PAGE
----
Deuteronomy 30: 15-20
For the first 14 years of my teaching career, I taught middle school, and I actually loved much of it—even the dreaded “advisement” or “homeroom” class. One year, our seventh grade teacher cohort designed some modules that taught logic and ethics, and those modules generated some of the best discussions I ever had outside of a reading class with that age of students.
I still remember this discussion we once after one of the kids asked whether, if you were forced to choose only one, you would rather be really kind or really intelligent. It was a great discussion—one that actually lasted most of the week. I was surprised that most of my students chose being really kind over having “high intelligence.” The consensus eventually was that you can overcome having high academic aptitude by hard work, but there was no shortcut to kindness. One of my students put it this way: If one life is all we get, then we should live it in a way that our consciences are clean and we have the comfort of knowing we are trying to be good people who don’t hurt anyone. Even if other people who are jerks seem to get away with murder, the fact is that there is almost always a lot of hurt behind their meanness, and that’s the real waste of a life.
One of the things we talked about in helping kids to feel responsible and empowered was the fact that we may not be able to choose how people treat us, but we do have choices in how we respond, and that in fact that power to choose is a much bigger power than the power of those who try to hurt us. This was a powerful realization to young adolescents. When we were children, our choices were limited, but as we grew in knowledge and wisdom, we earned more freedom and had more options placed before us.
In our reading from Deuteronomy this Sunday, Moses is making plain the important of choices and understanding the consequences of our decisions to this Israelites. Here, Moses reminds the Israelites, as they are ready to enter into the Promised Land, that they have a very important choice: obedience to God, or disobedience. The Israelites have entered into a covenantal relationship with God, and that entails blessings for obedience, but curses for faithlessness.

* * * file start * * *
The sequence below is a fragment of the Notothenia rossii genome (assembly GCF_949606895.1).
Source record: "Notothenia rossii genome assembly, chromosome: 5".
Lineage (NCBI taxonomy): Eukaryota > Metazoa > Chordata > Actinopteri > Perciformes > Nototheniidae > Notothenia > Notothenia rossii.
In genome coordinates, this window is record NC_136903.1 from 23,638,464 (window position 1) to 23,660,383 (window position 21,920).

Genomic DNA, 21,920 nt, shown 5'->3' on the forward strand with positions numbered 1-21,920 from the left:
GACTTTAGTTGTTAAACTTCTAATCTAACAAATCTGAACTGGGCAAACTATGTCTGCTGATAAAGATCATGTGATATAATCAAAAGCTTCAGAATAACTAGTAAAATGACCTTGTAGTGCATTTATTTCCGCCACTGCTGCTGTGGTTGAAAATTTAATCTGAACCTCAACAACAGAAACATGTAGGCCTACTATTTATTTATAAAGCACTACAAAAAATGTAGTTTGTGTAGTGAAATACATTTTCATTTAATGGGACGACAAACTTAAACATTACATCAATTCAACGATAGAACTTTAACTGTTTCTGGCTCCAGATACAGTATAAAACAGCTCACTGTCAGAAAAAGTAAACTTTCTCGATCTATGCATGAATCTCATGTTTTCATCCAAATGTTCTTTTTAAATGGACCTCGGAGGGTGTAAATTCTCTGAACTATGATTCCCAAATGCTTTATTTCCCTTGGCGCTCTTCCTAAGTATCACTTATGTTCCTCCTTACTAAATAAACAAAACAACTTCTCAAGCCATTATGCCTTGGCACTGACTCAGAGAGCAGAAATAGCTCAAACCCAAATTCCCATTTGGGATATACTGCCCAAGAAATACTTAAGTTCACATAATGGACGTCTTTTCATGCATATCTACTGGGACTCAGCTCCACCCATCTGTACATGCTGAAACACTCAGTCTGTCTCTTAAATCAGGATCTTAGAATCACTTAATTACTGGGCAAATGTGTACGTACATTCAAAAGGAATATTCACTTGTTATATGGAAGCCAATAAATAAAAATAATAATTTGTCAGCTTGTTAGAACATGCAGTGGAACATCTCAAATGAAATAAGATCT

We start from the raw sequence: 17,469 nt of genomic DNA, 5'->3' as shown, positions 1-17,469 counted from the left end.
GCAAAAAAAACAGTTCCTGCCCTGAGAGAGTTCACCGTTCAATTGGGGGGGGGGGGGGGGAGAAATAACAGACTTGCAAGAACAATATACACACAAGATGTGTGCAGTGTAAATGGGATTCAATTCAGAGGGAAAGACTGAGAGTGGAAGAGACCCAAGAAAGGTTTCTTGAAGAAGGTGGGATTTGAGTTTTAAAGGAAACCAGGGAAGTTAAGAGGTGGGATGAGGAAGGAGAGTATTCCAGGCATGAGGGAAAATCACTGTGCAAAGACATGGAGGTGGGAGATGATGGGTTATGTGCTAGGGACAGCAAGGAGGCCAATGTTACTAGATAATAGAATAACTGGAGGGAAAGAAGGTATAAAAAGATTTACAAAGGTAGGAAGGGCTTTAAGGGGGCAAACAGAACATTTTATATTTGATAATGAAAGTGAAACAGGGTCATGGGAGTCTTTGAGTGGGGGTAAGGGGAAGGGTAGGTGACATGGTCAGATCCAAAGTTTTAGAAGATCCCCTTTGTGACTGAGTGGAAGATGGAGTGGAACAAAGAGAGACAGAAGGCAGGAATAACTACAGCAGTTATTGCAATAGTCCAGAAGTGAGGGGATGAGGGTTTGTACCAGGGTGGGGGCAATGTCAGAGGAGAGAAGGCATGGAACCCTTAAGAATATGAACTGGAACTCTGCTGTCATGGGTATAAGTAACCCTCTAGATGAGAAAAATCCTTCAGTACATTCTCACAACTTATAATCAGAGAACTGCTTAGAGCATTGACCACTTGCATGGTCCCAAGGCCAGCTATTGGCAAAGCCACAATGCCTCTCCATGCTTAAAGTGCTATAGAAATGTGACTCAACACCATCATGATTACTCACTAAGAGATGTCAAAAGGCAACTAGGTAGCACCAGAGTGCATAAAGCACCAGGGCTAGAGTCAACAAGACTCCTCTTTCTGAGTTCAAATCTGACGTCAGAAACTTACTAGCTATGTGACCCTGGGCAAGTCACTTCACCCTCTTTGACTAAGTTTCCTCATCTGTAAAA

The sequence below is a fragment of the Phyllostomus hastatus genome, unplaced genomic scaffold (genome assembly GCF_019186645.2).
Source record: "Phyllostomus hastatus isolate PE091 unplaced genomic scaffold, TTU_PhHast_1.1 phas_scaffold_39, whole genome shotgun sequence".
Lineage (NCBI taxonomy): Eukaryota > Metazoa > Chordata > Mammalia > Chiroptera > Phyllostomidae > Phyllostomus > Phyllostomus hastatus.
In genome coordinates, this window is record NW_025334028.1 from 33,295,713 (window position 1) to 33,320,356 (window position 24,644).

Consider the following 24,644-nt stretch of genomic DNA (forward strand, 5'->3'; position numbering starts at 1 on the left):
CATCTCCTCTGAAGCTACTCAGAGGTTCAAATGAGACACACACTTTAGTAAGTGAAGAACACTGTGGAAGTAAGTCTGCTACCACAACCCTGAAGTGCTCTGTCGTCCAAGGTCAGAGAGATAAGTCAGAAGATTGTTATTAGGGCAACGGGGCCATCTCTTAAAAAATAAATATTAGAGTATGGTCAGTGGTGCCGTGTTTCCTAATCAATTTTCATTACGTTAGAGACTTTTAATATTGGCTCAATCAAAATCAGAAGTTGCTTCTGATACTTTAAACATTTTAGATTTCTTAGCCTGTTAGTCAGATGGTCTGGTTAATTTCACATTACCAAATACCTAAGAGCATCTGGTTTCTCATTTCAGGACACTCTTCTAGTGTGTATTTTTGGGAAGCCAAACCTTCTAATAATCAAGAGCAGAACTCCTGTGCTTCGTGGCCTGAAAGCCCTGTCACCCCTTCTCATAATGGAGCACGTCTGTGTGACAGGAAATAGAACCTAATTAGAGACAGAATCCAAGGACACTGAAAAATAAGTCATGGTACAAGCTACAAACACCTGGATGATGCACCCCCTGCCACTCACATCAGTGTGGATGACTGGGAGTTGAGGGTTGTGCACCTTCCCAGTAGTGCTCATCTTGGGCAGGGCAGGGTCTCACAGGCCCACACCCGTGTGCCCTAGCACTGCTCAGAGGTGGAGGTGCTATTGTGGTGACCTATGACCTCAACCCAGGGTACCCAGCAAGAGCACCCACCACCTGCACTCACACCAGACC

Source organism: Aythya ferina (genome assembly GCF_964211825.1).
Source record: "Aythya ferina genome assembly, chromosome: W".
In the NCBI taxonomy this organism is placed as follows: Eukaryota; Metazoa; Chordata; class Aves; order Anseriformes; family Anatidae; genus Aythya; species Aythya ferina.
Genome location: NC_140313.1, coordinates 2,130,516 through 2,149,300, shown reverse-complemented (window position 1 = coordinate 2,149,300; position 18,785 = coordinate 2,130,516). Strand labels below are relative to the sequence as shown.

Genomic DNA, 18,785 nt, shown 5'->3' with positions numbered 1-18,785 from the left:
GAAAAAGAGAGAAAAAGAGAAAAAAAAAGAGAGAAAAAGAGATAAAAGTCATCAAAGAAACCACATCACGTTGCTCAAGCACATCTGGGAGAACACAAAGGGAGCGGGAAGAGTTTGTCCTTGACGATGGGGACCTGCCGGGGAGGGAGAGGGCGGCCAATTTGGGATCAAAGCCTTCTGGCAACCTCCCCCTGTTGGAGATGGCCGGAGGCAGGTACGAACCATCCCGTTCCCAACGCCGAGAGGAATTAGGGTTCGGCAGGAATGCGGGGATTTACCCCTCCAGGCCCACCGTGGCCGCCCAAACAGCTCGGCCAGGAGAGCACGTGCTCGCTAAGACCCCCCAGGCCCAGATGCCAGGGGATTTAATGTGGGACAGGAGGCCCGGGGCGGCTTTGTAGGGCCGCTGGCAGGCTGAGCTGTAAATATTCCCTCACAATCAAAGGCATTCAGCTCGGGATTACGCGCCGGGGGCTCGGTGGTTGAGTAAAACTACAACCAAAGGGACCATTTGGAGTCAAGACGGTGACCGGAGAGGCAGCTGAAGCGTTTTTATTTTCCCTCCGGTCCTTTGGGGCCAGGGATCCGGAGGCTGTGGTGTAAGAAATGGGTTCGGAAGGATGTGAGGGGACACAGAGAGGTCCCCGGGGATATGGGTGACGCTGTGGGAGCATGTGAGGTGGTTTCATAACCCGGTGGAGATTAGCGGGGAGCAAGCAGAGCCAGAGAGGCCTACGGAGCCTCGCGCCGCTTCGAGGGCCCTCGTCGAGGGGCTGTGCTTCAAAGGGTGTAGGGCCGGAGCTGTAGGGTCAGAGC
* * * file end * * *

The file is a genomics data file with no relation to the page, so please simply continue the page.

This section of Deuteronomy is from the conclusion of Moses’s “valedictory” address—a farewell address at the end of his life and ministry. The verses we see here sum up the Deuteronomic theology. Here are juxtaposed blessing and curse, as Israel chooses by its faithfulness- or lack thereof. God is the constant in this covenant—if the covenant is broken, it will be broken through human stubbornness and lack of faithfulness.
The choice before all of us, as our reading makes clear, is that between embracing hopelessness and therefore death, and or hopefulness and therefore life. This can be interpreted in a variety of ways. In the hands of preachers of my youth, this was part of what was known as “retribution theology,” where sin led inevitably to hell after death. Our relationship with God was based on a simple sort of justice: do good- receive heaven; do bad-receive hell. What happened after one died was emphasized—heaven, or hell? Then there would inevitably lead to a long list of “don’ts”—don’t drink, smoke, swear, fornicate, wear slacks (for the ladies), read Catcher in the Rye, watch The Life of Brian—all would lead to damnation. Punishment awaited the slightest misstep. Yet misstep we did. The problem is that this system is simple, and God is not simple. This system has no place for grace. None of us are worthy— yet God loves us anyway.
It would be nice if everything was as easy as Deuteronomy suggests though—the faithful get rewarded, the wicked get punished; those who keep their word are blessed, and those who deal falsely with God or their neighbors get cursed. Yet even children know that that is not how the world works, and elsewhere in the Bible this reality is confirmed, such as in the Book of Job.
Instead, as mature persons of faith, we are invited into the reality that being a faithful person is worthwhile even if hard times befall you, because being a faithful person who lives a compassionate, open-hearted life is in itself a reward. In Deuteronomy this Sunday, that compassionate, open hearted life rests upon three pillars: love God, walk in God’s ways, observe God’s commandments. These three things really boil down to the same thing: faithfulness. We are reminded to choose life and choose blessing by holding on to our faith even if it is only by a hair. I am not sure that engaging in disobedience and faithlessness to God is actually choosing death—it seems more like refusing to live into love, and refusing to accept the promise of God’s unending love to us.
Choose life. Choose kindness. Choose love.
The Rev. Leslie Scoopmire is a retired teacher and a priest in the Diocese of Missouri. She is priest-in-charge of St. Martin’s Episcopal Church in Ellisville, MO. She posts daily prayers at her blog Abiding In Hope, and collects spiritual writings and images at Poems, Psalms, and Prayers.